X Japan at The Riviera Theatre

October 7th, 2010: As seen on Archive (PDF)

There was something endearing about seeing Japanese import Toshimitsu Deyama stare down a full house of American fans cross-arming the eponymous ‘X’ symbol he and best friend Yoshiki Hayashi envisioned back in 1978—despite the presence of Teleprompters and use of an ornate set of samples. Considering the band once called it quits in Iron Maiden of the East fashion at the Tokyo Dome in ’97 to hundreds of thousands, just seeing them in the states at all is something of a dream materialized.

The band teased the metal nation with a Lollapalooza appearance this past summer, but now this jaunt, which kicked off in L.A. in late September, is the band’s first proper American tour ever. And if you weren’t there for the tease, X Japan is a master of epic metal on the other side of the world. Toshimitsu screams right up there with the banshee hell ranks of Al Atkins and Bruce Dickinson. Yoshiki is his classically trained pianist and warrior drummer. And together, with the help of a trio of guitarists, X Japan possesses a call-and-response fury infused with operatic mayhem.

Spanning the material from their punk speed thrash youth—they were originally called ‘X’—to the orchestrated spectacle of smoke, strobes and technical scale precision of recent years, not one of its five albums was neglected in the set. Yoshiki commanded a variety show of piano and electric violin interludes, usually dramatically slammed out of place with a dissonant key clobber, as on swan song “Art of Life,” a regularly 29-minute opus, cut down to under 10 to curtain the evening.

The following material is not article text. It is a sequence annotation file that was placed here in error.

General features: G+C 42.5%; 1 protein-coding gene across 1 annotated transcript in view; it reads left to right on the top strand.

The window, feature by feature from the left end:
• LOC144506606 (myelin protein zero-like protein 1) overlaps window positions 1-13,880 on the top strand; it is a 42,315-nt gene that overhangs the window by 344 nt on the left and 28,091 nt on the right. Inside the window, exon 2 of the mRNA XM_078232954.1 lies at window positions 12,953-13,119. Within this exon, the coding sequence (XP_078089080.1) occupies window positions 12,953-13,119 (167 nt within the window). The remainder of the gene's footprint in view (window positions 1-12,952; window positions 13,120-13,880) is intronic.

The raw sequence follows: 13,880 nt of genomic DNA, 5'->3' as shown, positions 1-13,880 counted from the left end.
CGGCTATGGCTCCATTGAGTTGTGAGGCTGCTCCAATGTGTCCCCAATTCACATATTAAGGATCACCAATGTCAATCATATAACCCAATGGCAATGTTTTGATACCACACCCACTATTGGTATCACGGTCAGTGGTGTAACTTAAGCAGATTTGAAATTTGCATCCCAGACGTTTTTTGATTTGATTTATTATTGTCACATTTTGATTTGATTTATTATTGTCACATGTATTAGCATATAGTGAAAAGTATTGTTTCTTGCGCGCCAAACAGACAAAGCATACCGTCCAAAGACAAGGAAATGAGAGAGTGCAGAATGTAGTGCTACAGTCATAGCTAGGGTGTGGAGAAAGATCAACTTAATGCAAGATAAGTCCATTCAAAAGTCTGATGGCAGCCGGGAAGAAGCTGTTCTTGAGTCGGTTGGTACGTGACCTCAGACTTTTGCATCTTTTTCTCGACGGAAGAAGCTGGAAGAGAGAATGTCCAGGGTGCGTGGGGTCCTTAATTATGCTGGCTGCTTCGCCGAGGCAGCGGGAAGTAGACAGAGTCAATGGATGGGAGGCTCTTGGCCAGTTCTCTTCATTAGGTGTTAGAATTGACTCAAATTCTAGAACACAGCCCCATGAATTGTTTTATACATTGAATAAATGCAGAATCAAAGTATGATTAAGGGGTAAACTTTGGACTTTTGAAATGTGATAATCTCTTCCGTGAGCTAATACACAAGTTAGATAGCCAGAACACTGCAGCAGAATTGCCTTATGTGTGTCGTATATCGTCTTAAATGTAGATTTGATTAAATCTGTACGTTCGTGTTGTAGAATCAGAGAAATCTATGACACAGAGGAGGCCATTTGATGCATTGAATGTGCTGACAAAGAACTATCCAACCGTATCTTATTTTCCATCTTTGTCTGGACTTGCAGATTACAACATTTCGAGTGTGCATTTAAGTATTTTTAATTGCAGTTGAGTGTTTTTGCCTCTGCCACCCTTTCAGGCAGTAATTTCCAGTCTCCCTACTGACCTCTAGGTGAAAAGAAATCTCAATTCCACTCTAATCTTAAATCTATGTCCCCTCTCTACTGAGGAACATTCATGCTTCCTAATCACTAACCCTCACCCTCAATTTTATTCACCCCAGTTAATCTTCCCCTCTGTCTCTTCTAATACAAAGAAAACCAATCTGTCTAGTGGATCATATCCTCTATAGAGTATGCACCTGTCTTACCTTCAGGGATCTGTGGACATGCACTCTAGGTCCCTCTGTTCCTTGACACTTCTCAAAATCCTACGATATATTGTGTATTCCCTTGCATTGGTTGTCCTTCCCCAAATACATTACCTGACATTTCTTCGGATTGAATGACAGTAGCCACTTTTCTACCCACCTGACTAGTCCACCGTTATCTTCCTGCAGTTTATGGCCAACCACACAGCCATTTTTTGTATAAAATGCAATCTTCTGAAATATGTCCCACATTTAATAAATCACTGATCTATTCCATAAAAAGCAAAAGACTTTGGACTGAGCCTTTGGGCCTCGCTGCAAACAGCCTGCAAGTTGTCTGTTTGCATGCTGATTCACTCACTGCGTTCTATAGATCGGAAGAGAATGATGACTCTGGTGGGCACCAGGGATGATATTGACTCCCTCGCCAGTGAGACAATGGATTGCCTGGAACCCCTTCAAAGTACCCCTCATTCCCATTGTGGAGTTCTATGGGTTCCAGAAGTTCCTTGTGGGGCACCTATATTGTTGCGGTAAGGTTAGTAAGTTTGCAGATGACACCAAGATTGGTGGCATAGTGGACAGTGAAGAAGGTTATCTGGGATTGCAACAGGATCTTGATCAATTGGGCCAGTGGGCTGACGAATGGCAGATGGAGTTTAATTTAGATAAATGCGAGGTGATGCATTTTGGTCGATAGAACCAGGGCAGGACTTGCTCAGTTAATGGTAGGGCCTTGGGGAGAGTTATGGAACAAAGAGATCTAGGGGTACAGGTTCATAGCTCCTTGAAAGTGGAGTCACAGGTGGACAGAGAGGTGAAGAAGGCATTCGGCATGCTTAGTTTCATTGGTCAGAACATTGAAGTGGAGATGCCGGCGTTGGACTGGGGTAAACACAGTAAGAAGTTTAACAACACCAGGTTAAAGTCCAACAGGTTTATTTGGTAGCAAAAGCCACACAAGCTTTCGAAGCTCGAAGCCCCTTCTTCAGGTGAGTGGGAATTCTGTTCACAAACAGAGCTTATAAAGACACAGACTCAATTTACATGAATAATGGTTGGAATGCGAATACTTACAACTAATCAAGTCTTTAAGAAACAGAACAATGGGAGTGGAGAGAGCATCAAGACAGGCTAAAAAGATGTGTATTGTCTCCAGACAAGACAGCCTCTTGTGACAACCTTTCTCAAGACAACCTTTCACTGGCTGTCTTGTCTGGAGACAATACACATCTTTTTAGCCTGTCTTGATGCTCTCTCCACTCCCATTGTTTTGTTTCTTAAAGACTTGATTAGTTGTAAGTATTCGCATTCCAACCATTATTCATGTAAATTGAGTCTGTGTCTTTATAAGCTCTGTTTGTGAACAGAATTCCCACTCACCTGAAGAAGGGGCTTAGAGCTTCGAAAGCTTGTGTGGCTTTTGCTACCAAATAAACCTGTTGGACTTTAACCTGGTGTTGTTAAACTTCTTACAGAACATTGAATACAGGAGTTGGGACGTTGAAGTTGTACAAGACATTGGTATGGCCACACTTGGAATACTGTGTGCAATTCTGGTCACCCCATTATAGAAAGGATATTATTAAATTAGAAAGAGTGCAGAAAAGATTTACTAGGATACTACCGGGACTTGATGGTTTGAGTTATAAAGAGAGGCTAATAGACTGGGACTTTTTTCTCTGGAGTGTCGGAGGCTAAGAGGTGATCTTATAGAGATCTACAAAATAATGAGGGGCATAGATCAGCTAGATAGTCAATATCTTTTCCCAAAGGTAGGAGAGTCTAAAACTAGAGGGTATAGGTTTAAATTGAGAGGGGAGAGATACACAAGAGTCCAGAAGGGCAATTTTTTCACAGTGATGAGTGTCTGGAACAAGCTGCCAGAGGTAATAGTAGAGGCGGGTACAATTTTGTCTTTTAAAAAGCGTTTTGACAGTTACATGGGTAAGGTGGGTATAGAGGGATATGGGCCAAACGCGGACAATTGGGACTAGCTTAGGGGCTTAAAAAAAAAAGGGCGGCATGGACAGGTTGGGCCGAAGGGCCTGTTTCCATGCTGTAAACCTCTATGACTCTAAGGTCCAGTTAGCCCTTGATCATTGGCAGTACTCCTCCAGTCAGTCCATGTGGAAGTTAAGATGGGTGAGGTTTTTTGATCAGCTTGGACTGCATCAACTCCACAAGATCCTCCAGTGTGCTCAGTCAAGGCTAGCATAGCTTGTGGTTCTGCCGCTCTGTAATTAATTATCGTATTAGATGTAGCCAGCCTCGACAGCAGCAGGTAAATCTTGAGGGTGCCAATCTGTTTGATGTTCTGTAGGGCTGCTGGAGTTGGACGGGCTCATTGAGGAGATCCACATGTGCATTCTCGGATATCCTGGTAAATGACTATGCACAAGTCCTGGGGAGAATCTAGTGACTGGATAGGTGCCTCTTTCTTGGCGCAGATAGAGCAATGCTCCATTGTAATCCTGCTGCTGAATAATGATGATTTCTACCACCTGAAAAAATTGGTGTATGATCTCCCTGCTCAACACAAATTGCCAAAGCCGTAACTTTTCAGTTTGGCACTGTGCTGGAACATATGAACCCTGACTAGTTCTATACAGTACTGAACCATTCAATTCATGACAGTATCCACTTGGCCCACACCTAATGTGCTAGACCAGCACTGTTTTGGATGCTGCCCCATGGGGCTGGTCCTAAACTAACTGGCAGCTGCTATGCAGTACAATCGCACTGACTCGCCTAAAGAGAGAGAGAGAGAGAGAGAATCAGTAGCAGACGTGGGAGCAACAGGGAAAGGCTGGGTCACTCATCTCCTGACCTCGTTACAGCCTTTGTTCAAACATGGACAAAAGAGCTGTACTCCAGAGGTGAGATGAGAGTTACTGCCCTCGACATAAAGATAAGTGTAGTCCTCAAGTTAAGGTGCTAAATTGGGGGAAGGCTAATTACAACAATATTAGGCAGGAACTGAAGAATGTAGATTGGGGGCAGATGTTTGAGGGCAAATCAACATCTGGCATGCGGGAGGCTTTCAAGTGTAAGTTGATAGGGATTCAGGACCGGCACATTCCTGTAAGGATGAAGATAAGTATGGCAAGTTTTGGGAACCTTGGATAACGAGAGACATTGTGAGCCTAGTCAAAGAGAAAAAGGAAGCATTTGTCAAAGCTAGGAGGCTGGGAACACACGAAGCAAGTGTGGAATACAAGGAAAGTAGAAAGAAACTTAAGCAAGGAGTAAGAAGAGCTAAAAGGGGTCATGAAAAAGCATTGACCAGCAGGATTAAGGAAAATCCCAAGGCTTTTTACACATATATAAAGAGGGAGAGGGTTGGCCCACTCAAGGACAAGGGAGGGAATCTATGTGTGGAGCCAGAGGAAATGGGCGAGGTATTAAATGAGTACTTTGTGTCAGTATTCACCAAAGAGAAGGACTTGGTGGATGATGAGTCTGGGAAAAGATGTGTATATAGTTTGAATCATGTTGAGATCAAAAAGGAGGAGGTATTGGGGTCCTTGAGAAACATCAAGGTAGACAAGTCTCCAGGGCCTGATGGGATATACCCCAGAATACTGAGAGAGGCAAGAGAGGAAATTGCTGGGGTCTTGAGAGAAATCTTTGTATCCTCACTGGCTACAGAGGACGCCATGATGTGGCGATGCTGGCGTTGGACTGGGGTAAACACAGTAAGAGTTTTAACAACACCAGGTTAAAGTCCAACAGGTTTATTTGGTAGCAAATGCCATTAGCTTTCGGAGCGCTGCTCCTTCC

Setting aside some of their technological assists utilized by Toshimitsu and Yoshiki, and a good 15 minutes of costume change time, the high points of the concert came in the form of a blast from of their pink fountain hair glory days which found the band members pointing at everyone they could on battle cry “X.” Toshimitsu clenching “You don’t have to hesitate. Get yourself out!”

There were the stock ballads, of course, featuring the house lights shining bright and revealing a peculiar amalgamation of goth and teen Japanese girls hoarding the front of the stage, shedding sing-along tears to “Endless Rain”s “Let me forget all of the hate, all of the sadness,” chorus. Yoshiki took a moment to thank everyone for coming and promised they’ll be back because he has yet to try Chicago-style pizza.

More true to the spirit of its assault on North America, coming after “Art of Life,” the encore was a rock gremlin growl out of both Yoshiki and Toshimitsu, who had both taken time to don ivory capes and coats with giant crosses embroidered on the back—not for a song but a chant. Looking like unholy emperors, they demanded “You. Are. We. Are. X.” chants from the crowd, reminding all of the domination mission ahead.